SPOILERS AHOY, steer clear if you’re not up to date.
As I sit here writing this, the General Election has been called; the Conservatives reign supreme in the Kingdom and most traces of opposition leadership have been deposed. King David of House Cameron is now pulling the strings without the nuisance of his faithless ward Clegg. What a fitting opener to an article about the latest developments in Game of Thrones!
As an avid fan of the show who has never read the books, I can’t get into the nitty-gritty that lovers of the literature and lore have been delving into; but I can say that generally they seem to be pulling out the stops on a drama that keeps you hungry for more. Whilst the intrigue of earlier seasons has been prepped with new alliances being formed, we’re reminded that the series is really entering its ‘next phase’ – the era of Joffrey Baratheon has ended, and we’re at least somewhat given the glimmer of hope in the incumbent monarch; Tommen Baratheon, a purer, less Lannister and more Tyrell, ruler who is currently being manipulated by either his mother or his queen. This is pretty much the same old King’s Landing politics of previous seasons, however we’ll delve into that when political extremism suddenly occurs on both sides of the Narrow Sea.
Westeros is headed for a deep pit of despair as everyone we love gets axed, kidnapped or otherwise sectioned whilst those who persist to scheme and glug wine are at the forefront. “Where’s the justice?” I hear my comrades in viewing cry, “What about the Dragons? Khaleesi has gone sour!” They scream, with due purpose; Daenerys has been obsessed with her own little realm in Essos for far too long trying to train herself up for the Westeros big leagues. In short, she has been failing. Miserably. As some of my more politically astute fellow viewers have noted, she should spend less time trying to remove slavery from an entrenched system of feudal despair and more time actually, y’know, taking her throne back? As a former supporter of the Daenerys Liberation Front, I’m starting to get a little bit sick of her storyline and ruling from on-high in his tower. The Khaleesi has lost her bite, and hopefully the events of the previous episode will bring this old Daenerys back from the dead. We’ve been teased with brief shots of the dragons compared to previous seasons, hopefully we’ll see the mother of dragons return.
The Sons of the Harpy and the Sparrows have both been introduced this season; so just when you thought everything was going to be kind of okay for once, it isn’t. The Sparrows represent a form of extremist faith militants who have arisen in order to reform the Faith of the Seven, end the debauchery and greed in Westeros, and enact the gods’ justice. This has led to a lot of killing, and possibly a lot more to come. It’s interesting to see the situation becoming so out of control so close to the heartland of Game of Thrones, where everything normally looks peaceful and the rich seem to be constantly on the razz. Contrast this with the far North, where politics are taking a far more exciting turn; Stannis is poised to seize the North back from the Boltons, acting from his arctic base at Castle Black. Since the dramatic defeat of the Wildlings and the return of ‘the Mannis’ since his defeat at King’s Landing, we’ve seen a dramatic swing in opinion on who the best character is for the leadership of Westeros. A heartfelt scene between Stannis and his afflicted daughter proves that despite his cold and stoic exterior lies a noble and honourable father figure, who would gladly accept his daughter as a Baratheon, despite her appearance, unlike many other players in the series who would sooner sell off their daughters for political benefit.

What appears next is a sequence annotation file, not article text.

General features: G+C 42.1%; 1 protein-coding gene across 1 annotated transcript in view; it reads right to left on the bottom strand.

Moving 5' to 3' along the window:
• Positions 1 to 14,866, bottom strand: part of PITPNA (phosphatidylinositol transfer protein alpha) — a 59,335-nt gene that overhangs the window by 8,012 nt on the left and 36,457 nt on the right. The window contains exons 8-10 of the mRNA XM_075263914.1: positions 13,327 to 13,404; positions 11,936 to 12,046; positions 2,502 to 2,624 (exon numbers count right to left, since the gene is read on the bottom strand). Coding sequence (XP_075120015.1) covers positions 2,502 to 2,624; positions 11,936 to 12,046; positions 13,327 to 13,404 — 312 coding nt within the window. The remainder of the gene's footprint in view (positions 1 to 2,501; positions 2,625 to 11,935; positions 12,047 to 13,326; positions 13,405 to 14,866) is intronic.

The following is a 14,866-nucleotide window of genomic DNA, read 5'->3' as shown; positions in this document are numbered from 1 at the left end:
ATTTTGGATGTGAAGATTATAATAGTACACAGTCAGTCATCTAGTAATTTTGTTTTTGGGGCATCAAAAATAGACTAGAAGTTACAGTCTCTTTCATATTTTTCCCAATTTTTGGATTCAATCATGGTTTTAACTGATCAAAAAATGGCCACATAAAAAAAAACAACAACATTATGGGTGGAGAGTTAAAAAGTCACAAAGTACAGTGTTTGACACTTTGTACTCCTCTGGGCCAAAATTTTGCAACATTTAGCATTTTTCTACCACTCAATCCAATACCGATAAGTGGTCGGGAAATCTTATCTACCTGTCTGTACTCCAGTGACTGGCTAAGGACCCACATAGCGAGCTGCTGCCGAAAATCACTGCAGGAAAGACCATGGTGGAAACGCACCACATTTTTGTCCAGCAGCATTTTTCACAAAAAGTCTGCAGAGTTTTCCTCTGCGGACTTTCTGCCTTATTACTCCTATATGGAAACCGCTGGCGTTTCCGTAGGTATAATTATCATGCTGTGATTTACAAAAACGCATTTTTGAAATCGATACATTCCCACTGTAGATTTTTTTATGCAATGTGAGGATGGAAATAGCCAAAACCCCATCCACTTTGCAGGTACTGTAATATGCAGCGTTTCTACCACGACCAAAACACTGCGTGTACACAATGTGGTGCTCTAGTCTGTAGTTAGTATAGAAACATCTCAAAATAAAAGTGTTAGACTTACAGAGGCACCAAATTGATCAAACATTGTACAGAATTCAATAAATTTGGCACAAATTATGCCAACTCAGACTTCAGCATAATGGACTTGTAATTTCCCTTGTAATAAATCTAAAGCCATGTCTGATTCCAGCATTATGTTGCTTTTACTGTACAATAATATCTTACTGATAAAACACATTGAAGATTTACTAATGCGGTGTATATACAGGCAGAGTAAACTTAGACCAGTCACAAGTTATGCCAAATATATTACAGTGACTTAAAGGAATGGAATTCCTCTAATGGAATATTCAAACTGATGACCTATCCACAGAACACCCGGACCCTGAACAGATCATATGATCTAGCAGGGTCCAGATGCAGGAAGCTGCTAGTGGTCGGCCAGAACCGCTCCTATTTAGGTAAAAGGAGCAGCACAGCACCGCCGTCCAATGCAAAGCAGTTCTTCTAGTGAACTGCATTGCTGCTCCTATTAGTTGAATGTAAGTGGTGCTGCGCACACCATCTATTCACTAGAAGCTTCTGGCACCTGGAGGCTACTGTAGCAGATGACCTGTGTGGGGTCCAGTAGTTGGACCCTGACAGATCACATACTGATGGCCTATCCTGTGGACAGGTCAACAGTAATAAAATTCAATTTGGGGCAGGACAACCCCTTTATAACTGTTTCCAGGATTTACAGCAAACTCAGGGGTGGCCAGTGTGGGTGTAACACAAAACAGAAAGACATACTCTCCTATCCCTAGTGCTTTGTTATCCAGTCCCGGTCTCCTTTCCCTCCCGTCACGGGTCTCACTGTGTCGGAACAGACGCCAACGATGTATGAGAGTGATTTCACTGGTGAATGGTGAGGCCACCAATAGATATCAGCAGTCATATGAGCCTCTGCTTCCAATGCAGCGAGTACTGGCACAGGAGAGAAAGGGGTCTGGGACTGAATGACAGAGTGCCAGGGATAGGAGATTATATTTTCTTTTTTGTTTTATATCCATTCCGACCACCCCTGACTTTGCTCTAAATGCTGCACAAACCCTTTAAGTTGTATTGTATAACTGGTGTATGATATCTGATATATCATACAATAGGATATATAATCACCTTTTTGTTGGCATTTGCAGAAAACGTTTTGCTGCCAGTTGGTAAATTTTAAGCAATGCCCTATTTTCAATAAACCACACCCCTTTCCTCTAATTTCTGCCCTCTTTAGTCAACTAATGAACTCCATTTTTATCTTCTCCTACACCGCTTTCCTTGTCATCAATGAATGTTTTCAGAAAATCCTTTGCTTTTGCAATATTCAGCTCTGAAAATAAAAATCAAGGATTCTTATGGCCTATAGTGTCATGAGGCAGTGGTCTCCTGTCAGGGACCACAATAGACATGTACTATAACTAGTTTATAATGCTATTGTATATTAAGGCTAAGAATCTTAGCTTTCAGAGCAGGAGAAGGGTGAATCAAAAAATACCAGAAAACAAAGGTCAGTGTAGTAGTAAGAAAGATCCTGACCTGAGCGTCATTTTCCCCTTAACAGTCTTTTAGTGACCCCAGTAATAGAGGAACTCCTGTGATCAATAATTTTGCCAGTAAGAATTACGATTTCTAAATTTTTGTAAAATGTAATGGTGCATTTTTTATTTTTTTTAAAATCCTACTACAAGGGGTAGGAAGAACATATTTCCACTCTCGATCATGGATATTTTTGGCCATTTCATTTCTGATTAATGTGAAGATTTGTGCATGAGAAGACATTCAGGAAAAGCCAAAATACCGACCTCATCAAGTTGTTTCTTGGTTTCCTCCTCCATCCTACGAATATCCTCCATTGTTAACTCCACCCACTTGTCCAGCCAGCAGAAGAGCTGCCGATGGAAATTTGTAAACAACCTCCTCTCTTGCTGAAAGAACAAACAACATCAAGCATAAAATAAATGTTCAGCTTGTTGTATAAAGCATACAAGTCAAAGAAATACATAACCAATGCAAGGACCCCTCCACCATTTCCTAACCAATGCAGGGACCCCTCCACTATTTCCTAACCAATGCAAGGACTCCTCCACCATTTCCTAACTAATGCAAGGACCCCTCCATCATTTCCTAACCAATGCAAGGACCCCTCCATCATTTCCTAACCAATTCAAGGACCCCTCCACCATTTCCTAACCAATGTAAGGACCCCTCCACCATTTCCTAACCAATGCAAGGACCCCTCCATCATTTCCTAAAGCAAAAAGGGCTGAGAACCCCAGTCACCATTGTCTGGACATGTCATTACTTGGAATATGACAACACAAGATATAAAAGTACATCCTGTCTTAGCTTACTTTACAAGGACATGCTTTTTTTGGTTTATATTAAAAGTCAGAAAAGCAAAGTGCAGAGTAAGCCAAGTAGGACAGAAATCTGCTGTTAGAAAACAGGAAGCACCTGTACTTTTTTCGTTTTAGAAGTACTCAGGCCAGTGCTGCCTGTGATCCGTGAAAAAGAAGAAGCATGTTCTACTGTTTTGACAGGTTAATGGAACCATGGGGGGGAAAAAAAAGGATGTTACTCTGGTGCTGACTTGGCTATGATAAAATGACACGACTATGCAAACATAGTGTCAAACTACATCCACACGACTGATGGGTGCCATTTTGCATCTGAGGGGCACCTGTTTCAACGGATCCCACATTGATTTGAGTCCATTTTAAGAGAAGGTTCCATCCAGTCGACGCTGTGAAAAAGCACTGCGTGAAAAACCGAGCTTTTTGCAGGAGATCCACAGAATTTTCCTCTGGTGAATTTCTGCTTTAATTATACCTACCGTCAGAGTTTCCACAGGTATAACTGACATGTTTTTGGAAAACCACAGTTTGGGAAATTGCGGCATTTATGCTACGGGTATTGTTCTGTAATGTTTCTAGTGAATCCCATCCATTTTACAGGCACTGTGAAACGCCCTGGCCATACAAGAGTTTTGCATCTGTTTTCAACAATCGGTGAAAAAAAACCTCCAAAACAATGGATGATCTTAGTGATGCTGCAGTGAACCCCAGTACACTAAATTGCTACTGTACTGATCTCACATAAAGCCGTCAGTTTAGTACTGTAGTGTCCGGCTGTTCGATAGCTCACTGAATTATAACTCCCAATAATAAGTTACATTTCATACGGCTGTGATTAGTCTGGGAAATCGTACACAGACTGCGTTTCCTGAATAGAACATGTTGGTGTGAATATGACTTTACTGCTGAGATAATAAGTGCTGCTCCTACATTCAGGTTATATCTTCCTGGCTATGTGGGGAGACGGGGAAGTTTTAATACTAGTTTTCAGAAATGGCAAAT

This season, though not without its ooh’s and aah’s has seemed a lot like filler for something large looming on the horizon; I don’t know exactly what, but I know some people know. The show has taken on a new life, with the majority of our old favourites six-feet-under-or-otherwise, it’s time to take stock of who the new players are; refreshing characters from Dorne are being introduced, and new factions like the Sons of the Harpy are a welcome thorn in the side of Daenerys’ project of a desert utopia. Game of Thrones is as much a political thriller as House of Cards, and I would argue that the web-weaving we’re seeing inside the King’s Landing political sphere is becoming one of the hotter topics of the show. Cersei continues to look slighty off to the left and pout whilst she tries to maintain her grasp on things, I am surprised she’s lasted this long, but I’ve got a modicum of respect for someone who can stay so sodden with wine yet so involved in the game.
If you’re enjoying the new season and rooting for any particular underdogs, I’d advise keeping those allegiances under your breath, the darker and more adult (yes, really) feel of the show definitely lends itself to the feeling that we’re waiting for something much darker and far more sinister to come along and kill everyone we love.
But for now, enjoy the fantasy, the politics, and the feudal strife whilst you can; because in the Game of Thrones, you win or you die.